Sunday, January 11, 2009

Market finds in Vietnam

Roadside plant stands at a less touristed market near Hanoi. It was almost Christmas so Poinsettias were everywhere. I was hoping to find some local ornamental plants but all I could see were pots of foreign exotics.

Nestled between bottles of red wine and whisky, this is Vietnam's very own King Cobra wine. I must say this is the most impressive specimen I had seen there and the shop owner showed great pride in this as well. He explained to me in some length about its benefits, which I could not understand much other than it makes you strong and virile....what else......

Vining gourds, vegetables and herbs placed beside pots of flowering roses.

The large gourd of Momordica cochinchinensis is rather uncommon since it is only harvested between November to January and is known locally as Gac. Its orange pulp is used to make an orange oily sticky rice. Supposedly, it contains a lot of useful fats called lycopene and ten times as much beta-carotene as carrots. Sadly, the use of artificial colours and its limited availability had dimished its use in the local recipes.

Some kind of Stephania, another useful herb supposedly containing anti-cancer compounds.

Now this is the one I was hankering for. The "Welsel" of these coffee beans actually means "weasel", but in truth most likely some kind of civets. The coffee beans were fed to these creatures from which the partially digested crap was collected from their behinds and somehow processed into these gourmet coffee. I tried the Arabica and it was heavenly - strongly aromatic yet with none of the sour aftertaste typically associated with most coffee. I must say, its good to the last dropping....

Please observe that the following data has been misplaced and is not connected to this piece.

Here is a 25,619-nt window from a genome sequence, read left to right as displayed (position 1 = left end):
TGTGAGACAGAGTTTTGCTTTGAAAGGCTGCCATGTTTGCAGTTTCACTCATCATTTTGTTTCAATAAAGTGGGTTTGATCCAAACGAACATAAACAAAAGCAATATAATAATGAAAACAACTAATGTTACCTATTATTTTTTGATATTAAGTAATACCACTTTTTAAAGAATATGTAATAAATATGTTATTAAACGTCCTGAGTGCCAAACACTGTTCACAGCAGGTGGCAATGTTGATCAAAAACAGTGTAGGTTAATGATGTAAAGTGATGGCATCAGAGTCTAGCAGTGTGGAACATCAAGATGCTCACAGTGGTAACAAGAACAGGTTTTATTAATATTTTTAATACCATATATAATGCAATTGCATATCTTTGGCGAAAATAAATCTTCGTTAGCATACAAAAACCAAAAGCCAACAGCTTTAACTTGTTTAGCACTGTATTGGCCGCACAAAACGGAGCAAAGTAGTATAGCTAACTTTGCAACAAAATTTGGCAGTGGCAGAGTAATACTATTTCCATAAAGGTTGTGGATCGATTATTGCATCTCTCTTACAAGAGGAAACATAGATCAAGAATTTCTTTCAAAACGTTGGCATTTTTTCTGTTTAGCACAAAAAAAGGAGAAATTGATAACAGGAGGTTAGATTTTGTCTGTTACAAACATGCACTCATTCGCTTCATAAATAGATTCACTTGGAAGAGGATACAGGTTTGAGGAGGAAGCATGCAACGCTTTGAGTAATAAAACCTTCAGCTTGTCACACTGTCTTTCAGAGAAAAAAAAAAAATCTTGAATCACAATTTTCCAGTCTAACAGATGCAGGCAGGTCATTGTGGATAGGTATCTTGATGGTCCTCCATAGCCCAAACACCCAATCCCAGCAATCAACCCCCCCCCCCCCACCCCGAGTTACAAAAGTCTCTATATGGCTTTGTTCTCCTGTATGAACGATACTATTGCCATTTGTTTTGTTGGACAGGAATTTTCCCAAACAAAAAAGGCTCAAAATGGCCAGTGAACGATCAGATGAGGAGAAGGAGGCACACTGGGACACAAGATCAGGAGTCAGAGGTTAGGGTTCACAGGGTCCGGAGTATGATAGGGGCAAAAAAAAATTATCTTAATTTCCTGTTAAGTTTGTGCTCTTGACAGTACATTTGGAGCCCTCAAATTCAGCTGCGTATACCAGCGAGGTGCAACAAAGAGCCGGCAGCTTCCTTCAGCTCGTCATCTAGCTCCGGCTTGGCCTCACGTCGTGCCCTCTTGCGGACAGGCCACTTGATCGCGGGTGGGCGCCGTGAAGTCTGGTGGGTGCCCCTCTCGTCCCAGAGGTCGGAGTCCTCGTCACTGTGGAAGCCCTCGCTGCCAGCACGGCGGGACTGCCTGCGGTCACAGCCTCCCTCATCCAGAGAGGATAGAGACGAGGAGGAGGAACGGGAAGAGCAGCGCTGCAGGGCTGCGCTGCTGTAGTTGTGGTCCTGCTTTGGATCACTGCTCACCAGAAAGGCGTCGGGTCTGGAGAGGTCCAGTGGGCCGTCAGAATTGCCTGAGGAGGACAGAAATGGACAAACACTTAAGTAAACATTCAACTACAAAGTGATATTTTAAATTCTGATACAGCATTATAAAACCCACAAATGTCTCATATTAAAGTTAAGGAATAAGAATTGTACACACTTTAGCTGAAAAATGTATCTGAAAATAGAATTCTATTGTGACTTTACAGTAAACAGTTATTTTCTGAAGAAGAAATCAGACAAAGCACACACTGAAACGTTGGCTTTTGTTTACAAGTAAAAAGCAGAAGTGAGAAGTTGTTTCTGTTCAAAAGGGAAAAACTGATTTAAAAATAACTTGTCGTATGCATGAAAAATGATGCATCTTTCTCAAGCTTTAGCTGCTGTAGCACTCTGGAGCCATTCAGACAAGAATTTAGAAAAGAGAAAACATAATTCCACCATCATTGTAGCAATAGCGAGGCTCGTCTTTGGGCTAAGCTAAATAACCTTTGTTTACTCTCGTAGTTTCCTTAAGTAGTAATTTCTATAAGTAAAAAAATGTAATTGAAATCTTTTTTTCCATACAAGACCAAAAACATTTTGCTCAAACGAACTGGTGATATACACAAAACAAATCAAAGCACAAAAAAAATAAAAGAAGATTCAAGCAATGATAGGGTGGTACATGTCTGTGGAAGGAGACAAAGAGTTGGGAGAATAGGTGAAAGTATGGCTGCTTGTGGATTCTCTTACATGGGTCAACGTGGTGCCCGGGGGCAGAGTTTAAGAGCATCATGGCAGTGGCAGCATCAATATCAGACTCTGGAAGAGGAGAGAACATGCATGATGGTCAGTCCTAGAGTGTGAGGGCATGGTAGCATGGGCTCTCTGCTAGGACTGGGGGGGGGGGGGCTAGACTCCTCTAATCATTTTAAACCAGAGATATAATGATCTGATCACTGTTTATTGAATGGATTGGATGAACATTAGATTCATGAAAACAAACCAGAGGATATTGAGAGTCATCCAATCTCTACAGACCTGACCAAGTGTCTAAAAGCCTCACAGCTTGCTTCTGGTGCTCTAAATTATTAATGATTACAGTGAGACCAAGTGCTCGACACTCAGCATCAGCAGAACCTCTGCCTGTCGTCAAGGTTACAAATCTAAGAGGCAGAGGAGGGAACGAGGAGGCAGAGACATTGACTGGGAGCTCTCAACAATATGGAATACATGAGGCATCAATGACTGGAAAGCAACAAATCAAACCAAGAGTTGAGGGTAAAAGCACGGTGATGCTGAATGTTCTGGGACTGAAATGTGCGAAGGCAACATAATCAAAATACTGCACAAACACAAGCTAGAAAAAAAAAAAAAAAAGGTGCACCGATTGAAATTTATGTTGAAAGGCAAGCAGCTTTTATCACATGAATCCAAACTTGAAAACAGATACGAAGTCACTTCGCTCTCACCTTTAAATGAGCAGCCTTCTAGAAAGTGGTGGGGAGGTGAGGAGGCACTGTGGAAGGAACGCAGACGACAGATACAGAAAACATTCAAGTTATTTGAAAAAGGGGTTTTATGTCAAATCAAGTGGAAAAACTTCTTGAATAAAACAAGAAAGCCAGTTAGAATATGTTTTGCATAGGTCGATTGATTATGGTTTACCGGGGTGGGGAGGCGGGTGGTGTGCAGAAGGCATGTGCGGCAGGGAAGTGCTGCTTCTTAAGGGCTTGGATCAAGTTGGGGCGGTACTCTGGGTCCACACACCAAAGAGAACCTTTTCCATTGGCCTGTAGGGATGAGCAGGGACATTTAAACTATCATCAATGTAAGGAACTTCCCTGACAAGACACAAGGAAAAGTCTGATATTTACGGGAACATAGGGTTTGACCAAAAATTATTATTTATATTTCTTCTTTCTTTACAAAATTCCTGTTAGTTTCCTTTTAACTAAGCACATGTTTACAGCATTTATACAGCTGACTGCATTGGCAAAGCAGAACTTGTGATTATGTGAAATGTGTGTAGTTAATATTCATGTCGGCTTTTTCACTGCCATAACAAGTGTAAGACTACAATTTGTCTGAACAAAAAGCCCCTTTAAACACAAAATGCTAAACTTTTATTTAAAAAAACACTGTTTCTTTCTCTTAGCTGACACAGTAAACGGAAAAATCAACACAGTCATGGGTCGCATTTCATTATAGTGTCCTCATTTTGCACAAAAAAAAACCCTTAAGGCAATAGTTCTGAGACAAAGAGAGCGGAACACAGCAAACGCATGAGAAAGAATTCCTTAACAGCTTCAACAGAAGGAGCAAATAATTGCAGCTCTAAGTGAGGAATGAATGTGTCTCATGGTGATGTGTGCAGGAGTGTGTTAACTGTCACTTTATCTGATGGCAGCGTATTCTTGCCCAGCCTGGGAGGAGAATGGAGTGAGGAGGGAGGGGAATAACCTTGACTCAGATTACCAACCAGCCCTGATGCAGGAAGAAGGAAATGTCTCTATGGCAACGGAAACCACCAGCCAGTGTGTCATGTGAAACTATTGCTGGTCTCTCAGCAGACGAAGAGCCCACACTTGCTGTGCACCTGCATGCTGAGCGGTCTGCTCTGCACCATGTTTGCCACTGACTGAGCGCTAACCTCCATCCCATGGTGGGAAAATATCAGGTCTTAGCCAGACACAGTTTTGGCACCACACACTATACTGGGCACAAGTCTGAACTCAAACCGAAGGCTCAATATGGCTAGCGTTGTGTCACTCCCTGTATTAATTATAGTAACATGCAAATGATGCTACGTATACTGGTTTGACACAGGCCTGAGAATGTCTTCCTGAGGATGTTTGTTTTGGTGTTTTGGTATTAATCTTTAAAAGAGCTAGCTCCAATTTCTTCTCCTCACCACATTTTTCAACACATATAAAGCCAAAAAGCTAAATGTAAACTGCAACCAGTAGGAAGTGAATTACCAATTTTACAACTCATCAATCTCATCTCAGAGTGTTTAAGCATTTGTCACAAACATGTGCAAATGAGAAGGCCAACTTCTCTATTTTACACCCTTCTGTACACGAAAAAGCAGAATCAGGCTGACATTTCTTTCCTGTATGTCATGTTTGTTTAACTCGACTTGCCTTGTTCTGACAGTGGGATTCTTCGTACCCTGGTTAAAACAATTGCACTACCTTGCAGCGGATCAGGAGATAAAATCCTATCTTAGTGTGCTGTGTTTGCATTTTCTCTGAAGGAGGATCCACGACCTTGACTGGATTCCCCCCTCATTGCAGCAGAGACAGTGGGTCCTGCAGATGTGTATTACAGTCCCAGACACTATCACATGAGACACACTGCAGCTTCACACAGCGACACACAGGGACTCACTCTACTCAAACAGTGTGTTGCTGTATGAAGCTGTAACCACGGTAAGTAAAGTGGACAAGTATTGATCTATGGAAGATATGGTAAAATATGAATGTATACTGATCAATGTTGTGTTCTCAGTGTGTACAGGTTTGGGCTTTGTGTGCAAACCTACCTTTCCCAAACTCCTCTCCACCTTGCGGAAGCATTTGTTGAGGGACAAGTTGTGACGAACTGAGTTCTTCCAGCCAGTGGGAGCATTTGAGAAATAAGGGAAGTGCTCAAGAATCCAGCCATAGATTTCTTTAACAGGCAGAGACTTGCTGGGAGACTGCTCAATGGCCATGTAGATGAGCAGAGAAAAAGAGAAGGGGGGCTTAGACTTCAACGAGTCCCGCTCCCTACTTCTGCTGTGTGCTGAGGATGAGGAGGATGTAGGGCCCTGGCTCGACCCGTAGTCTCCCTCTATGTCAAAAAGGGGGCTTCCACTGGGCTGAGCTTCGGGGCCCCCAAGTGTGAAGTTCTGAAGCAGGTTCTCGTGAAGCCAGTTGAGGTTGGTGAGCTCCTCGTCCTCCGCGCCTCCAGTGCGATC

4 comments:

Claude said...

The only thing I'm familiar with is the vining gourds... here, they're commonly available in Mexican markets and are called chayote squash... they're neither a gourd or a squash, they're actually a single giant seed. I grew one once, and it covered the entire fence in my backyard. Very nice, but I had no idea what to do with all those chayote...

Hermes said...

I love flower markets but I was surprised Pointsettia's were a big thing in Vietnam. I'd heard of Civit Coffee but glad to hear you enjoyed it.

Hort Log said...

Hi Claude, thanks for the clarification....I think its edible if you can find some indegenous recipes.

And Mr Brown, yes I still remember the coffee, its very good. But another brand I bought from the airport at half the price tasted awful....

Titania said...

Every post is utterly interesting
Strange foods and even stranger wines and the coffee...well I buy fair trade and it is a wonderful, strong coffee mellow not sour. I don't like sour tasting coffee, I think it is a cheap brand, perhaps mixed with something else.

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